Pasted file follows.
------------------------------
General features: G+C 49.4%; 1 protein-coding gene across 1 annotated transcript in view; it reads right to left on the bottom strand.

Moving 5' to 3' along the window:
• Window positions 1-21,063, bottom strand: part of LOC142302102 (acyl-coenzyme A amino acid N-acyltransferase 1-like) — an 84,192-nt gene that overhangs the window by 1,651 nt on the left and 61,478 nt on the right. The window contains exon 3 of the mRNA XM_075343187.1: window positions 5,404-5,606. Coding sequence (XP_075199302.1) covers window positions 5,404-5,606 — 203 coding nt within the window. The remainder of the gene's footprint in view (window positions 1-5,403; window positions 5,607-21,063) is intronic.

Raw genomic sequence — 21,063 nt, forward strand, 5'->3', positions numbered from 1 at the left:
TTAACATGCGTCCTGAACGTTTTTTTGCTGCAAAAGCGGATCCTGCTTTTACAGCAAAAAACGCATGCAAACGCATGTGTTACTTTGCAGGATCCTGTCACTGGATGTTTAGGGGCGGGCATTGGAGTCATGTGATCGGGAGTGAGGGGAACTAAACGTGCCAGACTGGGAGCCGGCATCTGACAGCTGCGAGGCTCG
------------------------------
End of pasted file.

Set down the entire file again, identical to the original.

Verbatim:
General features: G+C 49.4%; 1 protein-coding gene across 1 annotated transcript in view; it reads right to left on the bottom strand.

Moving 5' to 3' along the window:
• Window positions 1-21,063, bottom strand: part of LOC142302102 (acyl-coenzyme A amino acid N-acyltransferase 1-like) — an 84,192-nt gene that overhangs the window by 1,651 nt on the left and 61,478 nt on the right. The window contains exon 3 of the mRNA XM_075343187.1: window positions 5,404-5,606. Coding sequence (XP_075199302.1) covers window positions 5,404-5,606 — 203 coding nt within the window. The remainder of the gene's footprint in view (window positions 1-5,403; window positions 5,607-21,063) is intronic.

Raw genomic sequence — 21,063 nt, forward strand, 5'->3', positions numbered from 1 at the left:
TTAACATGCGTCCTGAACGTTTTTTTGCTGCAAAAGCGGATCCTGCTTTTACAGCAAAAAACGCATGCAAACGCATGTGTTACTTTGCAGGATCCTGTCACTGGATGTTTAGGGGCGGGCATTGGAGTCATGTGATCGGGAGTGAGGGGAACTAAACGTGCCAGACTGGGAGCCGGCATCTGACAGCTGCGAGGCTCG